Science is often thought of as a male-dominated field, but this Women’s Day, we focus on the (almost) all-women team at Mediclinic Precise.
This remarkable multidisciplinary group represents niche specialisations at the cutting edge of medical science.
Dr Lindsay Petersen
Dr Liani Smit
Molecular biologist Dr Lindsay Petersen has spent her career pioneering genomics in South Africa – and, more recently, precision medicine. It’s her experience and specialisation in the field that led her to her role as Chief Operations Officer of Mediclinic Precise.
What is precision medicine?
The aim of precision medicine is to make medical care as efficient as possible by giving doctors as much information as possible. “At Mediclinic, we see precision medicine not as a standalone tool, but as another component to enhance a patient’s journey throughout their continuum of care,” says Dr Petersen. “We focus on areas of prediction, prevention and correct treatment in an individualised manner.”
Using the example of familial disease, she explains: “Let’s say I saw my mother get sick at a certain age; how do I predict if that will happen to me? And if I do the predictive test, the outcome might be scary. So, how do I prevent that from happening? What are the interventions I need to make? Or, if I’m diagnosed, what treatment will work for me?”
Mediclinic Precise offers a safe and guided journey into understanding how your genetics can guide current treatments or identify future health risks for you – or your family. An example is non-invasive prenatal testing (NIPT), a screening test that can assess an unborn baby’s risk of genetic conditions, such as Down syndrome, using a simple blood test from the mother as early as nine weeks into the pregnancy.
Clinical geneticist Dr Liani Smit, a medical doctor with a specialty in genetics, champions the use of this screening test for Mediclinic Precise. Dr Smit is involved in the diagnosis, investigation and management of genetic conditions in people of all ages. Part of her role is educating doctors on how NIPT works and how results should be interpreted – and she’s well placed to do so, having used the screening during her own pregnancy. “NIPT is a very early and very safe test that can give you reassurance about the genetic health of your baby during pregnancy,” she says.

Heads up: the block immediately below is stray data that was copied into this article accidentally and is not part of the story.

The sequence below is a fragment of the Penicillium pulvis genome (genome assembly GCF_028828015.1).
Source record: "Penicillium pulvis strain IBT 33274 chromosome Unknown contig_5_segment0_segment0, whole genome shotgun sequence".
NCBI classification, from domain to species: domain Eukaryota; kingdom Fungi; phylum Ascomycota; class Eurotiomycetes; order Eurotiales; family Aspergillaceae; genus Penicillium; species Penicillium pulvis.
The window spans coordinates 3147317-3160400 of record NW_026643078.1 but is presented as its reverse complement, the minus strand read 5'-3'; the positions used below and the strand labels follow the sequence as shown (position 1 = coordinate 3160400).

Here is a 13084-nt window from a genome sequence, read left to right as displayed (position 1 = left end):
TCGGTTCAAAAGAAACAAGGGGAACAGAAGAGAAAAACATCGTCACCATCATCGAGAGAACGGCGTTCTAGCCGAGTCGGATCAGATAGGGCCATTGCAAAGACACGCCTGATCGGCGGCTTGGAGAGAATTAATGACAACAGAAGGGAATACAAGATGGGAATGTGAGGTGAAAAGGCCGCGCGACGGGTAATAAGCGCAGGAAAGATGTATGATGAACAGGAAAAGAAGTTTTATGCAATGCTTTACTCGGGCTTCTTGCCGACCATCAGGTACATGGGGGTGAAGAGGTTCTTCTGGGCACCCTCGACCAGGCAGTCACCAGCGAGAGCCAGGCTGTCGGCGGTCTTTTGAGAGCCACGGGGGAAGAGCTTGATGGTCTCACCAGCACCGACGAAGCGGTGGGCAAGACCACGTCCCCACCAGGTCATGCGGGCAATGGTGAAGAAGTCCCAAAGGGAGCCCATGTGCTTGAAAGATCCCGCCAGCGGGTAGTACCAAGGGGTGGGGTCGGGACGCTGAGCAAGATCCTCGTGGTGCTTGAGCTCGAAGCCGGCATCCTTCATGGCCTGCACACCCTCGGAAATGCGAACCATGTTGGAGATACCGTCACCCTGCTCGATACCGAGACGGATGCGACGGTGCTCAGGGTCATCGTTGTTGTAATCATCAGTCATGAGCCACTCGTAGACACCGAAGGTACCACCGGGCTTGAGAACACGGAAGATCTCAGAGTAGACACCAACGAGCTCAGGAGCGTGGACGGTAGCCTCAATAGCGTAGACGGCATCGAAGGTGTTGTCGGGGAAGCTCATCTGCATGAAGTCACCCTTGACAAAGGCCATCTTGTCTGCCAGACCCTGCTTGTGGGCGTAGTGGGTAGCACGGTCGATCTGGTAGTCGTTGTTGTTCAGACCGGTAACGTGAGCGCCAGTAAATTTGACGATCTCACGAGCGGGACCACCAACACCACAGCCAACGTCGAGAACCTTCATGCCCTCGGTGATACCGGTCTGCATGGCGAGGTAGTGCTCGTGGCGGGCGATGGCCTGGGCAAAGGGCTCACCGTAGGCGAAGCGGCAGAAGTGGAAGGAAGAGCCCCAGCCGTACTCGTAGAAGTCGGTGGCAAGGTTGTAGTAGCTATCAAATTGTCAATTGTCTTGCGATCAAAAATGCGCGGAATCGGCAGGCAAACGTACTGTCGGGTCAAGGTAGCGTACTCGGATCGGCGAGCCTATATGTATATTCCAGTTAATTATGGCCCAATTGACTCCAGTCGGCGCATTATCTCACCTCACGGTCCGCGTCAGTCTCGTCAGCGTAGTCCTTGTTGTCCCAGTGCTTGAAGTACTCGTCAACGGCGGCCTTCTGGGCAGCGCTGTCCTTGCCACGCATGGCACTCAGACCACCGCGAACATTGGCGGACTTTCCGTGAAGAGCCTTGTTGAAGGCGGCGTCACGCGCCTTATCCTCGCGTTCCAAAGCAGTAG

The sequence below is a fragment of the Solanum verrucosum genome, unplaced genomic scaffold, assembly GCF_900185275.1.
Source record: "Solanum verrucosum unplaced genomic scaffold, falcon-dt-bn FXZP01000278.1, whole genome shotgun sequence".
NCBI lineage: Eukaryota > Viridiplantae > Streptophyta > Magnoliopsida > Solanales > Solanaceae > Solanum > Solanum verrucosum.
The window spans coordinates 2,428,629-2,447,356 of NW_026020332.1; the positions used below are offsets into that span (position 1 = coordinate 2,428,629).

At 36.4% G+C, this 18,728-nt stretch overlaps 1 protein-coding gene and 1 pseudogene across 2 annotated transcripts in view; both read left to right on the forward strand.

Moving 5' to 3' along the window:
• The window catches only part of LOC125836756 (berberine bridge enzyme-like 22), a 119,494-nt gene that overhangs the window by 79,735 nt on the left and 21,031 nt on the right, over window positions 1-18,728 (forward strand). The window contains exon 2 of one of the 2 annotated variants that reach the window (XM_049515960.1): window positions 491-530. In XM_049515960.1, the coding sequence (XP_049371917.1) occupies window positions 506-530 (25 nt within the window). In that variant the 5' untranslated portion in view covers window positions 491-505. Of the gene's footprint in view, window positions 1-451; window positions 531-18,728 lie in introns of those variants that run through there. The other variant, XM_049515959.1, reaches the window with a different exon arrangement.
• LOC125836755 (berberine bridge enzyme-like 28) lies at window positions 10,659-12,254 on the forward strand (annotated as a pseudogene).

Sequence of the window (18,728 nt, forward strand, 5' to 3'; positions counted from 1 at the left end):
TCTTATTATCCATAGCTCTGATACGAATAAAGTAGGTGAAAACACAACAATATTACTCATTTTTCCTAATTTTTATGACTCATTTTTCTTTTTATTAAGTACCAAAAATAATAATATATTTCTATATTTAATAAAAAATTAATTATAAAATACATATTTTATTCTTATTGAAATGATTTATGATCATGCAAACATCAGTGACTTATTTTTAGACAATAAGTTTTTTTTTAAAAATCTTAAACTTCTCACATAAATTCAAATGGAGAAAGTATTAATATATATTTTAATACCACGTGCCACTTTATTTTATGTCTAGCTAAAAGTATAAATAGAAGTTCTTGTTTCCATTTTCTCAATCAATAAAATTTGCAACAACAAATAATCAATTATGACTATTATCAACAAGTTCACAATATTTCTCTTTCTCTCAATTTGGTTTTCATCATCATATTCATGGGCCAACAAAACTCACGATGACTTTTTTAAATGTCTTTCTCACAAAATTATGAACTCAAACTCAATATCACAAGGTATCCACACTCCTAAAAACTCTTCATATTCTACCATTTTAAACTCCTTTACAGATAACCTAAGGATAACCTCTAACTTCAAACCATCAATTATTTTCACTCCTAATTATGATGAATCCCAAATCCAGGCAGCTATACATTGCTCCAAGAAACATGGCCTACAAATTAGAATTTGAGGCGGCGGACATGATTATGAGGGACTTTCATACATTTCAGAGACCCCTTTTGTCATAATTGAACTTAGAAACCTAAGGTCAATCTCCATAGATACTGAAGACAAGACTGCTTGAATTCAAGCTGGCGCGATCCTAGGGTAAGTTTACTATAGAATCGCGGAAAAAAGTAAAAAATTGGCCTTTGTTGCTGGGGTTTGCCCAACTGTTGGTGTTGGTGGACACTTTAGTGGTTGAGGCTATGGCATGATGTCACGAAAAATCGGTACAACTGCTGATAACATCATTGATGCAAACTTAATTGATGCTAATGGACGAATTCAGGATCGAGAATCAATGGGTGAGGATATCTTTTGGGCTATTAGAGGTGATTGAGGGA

NIPT is not the only way genetic testing can be applied. The ancestry test available from Mediclinic Precise can tell you where your ancestors came from and has helped people reconnect with or discover family members.
Ever noticed how some people can take one dose of paracetamol, for example, and feel better, while for others, it has no effect? The pharmacogenetics test offering from Mediclinic Precise has yet to be rolled out, but soon your doctor will be able to predict how your body is likely to respond to different medications.
Dr Lizahn Haasbroek
“The way someone’s body breaks down and uses paracetamol makes a difference to the pain relief they experience,” explains pharmacologist Dr Lizahn Haasbroek. “So, they may need a different dose or a different medication entirely.”
Knowing this in advance, doctors will be able to treat patients more effectively, leading to better outcomes, faster.
Unusually skilled team
To make cutting-edge genetic offerings available to patients, Mediclinic Precise has assembled a skilled team with unusual specialisations. Having majored in computer science and microbiology, bioinformaticist Paidamoyo Kachambwa was looking for a way to combine her interests, which she found in bioinformatics. “It’s a specialised niche globally, with very few practitioners – and even more so in South Africa,” she says. “However, there has been a lot of development in growing the field, which is encouraging.” Kachambwa has also been gratified to see the nature of her work shift from research to implementation. “It’s been very interesting to be in that space, to actually see lives positively affected,” she adds.
Even more unusually, the Mediclinic Precise team is made up almost entirely of women. “It’s inspiring to see how far the field has come, in terms of the very specialised areas and that there are more women in them,” says Kachambwa. “And it’s humbling to know we can be role models for the young women of the future,” adds Dr Petersen. “They’ll be able to see these are careers a woman can pursue, and this is a space they can step into.”